Aaron McKie plans a move to Gladwyne. Take a look at the posts on today's story. These are the kinds of comments that are popping up all over the web and, particularly of late, on philly.com.
Kathy Bocella's story is treated to them today. Tuesday, Chris Satullo received a book full when he dared to condemn torture. Rush Limbaugh added fuel on his national radio show.
Two days ago, I benefited from such wrath in a column that began by questioning the maturity of certain City Council members and ironically questioned the worth of cheesesteaks. What spewed forth was some serious hate, bad spelling, questionable judgment and every sort of "ism" imaginable.
Why do internet comments descend into the sort of name calling, slurs and hostility prohibited on playgrounds? Is relative anonymity license for the sort of bad behavior condemned in daily life? Is there this much free-floating anger out there and the web is the only place to put it?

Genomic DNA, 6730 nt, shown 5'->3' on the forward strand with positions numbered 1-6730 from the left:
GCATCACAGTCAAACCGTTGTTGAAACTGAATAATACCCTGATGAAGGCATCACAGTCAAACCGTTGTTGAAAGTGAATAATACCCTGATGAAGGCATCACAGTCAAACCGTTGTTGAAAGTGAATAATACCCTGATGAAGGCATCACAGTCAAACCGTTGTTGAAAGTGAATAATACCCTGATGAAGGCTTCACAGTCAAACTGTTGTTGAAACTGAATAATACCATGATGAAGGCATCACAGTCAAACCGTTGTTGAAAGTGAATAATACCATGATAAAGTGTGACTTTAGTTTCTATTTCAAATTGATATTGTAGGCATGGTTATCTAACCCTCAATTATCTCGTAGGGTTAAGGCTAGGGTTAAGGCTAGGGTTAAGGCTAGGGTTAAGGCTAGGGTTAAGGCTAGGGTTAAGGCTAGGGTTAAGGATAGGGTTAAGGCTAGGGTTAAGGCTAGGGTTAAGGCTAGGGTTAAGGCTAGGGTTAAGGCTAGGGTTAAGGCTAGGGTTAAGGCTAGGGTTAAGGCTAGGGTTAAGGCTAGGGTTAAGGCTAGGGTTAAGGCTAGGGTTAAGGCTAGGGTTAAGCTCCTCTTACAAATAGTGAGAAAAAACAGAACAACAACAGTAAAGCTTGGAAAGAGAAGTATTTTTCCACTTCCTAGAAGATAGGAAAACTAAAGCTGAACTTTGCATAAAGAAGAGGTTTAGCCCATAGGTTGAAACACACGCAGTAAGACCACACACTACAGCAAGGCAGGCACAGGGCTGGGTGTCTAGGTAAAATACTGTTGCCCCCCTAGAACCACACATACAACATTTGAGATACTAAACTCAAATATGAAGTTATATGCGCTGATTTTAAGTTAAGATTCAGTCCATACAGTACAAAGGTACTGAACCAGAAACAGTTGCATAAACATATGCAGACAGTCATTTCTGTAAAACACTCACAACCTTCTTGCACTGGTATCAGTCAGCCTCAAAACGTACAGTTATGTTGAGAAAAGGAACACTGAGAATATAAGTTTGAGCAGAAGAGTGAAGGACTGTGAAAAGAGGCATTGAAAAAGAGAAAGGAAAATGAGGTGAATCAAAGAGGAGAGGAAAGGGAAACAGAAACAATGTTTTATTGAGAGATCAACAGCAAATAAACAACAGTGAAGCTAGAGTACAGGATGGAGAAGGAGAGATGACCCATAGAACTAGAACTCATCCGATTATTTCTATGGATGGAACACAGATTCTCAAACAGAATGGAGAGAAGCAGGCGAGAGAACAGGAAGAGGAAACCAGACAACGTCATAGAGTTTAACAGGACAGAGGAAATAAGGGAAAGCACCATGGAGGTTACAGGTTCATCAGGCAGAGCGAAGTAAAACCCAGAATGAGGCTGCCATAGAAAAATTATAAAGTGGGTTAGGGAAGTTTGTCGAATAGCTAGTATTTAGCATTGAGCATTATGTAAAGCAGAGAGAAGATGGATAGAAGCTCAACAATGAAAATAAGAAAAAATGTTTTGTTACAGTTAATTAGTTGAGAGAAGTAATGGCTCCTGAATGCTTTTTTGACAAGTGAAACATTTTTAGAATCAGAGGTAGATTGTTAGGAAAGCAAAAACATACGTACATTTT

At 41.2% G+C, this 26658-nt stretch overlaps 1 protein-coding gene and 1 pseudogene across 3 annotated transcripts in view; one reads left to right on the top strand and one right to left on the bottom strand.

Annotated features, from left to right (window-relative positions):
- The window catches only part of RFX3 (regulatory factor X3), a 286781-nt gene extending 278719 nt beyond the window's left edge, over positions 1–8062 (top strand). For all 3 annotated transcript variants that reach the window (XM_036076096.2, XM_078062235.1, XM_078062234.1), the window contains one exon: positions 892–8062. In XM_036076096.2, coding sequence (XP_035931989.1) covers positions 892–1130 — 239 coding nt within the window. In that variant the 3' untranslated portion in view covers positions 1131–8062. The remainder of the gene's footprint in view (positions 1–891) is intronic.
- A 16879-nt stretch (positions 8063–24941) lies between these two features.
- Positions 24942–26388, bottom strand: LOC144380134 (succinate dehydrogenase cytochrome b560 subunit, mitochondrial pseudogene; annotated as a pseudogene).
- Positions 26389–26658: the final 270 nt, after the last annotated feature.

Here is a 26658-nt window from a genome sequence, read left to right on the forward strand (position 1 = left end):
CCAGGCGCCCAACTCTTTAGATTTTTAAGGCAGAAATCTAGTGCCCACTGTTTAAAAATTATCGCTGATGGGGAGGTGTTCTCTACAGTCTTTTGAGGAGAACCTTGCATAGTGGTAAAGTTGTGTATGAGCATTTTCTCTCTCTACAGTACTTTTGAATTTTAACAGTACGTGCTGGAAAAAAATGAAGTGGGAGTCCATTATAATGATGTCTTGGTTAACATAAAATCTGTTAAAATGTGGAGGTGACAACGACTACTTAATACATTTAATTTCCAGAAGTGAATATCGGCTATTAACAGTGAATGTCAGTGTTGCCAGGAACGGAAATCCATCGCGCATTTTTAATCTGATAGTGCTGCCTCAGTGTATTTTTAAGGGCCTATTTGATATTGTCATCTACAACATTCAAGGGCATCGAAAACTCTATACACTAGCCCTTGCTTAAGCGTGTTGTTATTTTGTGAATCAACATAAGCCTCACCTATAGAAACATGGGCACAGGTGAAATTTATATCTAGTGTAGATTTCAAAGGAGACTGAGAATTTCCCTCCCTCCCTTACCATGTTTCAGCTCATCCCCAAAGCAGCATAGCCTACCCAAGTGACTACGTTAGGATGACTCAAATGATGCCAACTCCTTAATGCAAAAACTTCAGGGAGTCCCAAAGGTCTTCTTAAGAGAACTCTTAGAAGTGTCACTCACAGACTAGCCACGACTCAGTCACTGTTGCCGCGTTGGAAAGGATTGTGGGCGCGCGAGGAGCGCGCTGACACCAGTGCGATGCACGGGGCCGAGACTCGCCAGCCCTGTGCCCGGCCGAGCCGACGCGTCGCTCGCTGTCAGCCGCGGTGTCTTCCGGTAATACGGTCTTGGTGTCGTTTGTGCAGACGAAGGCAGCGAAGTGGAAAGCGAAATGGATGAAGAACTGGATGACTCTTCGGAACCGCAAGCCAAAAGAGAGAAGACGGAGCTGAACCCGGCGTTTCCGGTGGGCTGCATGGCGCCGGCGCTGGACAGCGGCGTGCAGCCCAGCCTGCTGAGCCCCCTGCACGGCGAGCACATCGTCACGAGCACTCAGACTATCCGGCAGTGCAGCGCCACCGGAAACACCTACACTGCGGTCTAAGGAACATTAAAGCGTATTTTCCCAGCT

Themes emerge. Comments tend to devolve quickly into an Us vs. Them mentality, with Them being people who think they're better but are not. Us? Terrific and infallible.
Then name calling commences, following by charges of elitism (a favorite of philly.com posts), neighborhood slamming (ditto), sexism, and defamation of character, looks (especially if the writer or subject is female) and religious orientation. From there, it's a quick hop, skip and a jump to name distortion of the fifth-grade variety.
Finally, as one online editor tells me, it will descend into the primordial sludge of racism, even if there is no apparent thread.
The internet was praised for being the ultimate democratic form of expression, free and open to all, a blessing. But if comments descend into such anger, a verbal and virtual Lord of the Flies scenario, what good are the messages and communication?
Isn't the intent to open this space to have thoughtful, intelligent dialogue, and robust debate? Juvenile hall posts are warding off meaningful discussion while sliming much of everything in their wake.